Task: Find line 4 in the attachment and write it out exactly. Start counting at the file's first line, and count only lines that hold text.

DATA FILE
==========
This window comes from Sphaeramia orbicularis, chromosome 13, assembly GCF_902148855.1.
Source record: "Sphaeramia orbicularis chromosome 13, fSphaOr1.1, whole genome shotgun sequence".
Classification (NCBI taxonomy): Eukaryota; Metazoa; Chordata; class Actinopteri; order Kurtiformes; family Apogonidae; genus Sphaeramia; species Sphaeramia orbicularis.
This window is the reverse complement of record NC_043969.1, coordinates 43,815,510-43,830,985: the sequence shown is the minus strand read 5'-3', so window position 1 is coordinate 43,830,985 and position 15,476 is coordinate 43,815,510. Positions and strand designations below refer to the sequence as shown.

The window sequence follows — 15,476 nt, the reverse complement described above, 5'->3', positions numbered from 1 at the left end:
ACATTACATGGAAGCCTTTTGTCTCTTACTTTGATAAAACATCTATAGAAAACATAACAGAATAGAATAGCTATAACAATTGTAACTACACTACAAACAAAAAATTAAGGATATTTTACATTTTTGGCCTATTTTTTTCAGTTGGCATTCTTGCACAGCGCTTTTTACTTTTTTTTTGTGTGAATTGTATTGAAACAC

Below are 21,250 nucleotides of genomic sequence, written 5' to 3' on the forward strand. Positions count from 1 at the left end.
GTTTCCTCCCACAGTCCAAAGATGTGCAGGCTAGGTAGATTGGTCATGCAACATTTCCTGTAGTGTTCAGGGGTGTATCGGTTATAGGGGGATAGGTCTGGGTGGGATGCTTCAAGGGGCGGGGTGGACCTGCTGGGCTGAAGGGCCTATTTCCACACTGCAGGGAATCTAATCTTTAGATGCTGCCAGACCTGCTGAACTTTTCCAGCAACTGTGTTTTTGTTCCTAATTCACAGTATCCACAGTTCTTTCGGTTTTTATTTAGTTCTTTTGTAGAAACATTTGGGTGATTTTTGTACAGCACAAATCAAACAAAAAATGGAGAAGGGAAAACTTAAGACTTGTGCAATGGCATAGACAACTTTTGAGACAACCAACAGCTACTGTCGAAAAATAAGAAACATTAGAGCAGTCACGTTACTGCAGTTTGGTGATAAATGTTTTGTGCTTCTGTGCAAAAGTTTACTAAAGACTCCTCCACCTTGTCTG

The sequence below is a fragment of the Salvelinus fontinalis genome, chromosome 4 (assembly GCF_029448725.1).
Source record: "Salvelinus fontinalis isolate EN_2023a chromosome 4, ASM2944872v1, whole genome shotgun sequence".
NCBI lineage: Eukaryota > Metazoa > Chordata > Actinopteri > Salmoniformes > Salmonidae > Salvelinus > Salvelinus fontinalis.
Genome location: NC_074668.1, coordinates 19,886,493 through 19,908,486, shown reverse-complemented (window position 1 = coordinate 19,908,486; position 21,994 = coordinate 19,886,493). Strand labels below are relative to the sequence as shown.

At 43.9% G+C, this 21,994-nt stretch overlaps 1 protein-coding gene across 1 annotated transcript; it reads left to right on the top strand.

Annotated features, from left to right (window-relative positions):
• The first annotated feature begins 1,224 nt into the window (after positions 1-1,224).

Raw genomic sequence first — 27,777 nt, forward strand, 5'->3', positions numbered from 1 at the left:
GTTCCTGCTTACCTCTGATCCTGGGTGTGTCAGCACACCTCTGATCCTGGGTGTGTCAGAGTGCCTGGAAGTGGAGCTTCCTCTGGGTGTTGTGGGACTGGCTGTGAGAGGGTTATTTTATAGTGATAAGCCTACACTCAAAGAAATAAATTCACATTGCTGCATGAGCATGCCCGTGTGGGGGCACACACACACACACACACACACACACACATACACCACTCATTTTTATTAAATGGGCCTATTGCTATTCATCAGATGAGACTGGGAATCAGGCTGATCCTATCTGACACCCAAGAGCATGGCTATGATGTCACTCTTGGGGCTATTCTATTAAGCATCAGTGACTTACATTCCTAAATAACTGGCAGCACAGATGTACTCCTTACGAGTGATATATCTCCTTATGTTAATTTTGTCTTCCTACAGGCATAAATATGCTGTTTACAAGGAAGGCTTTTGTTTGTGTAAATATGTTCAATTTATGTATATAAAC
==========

This window is the reverse complement of record NC_043969.1, coordinates 43,815,510-43,830,985: the sequence shown is the minus strand read 5'-3', so window position 1 is coordinate 43,830,985 and position 15,476 is coordinate 43,815,510. Positions and strand designations below refer to the sequence as shown.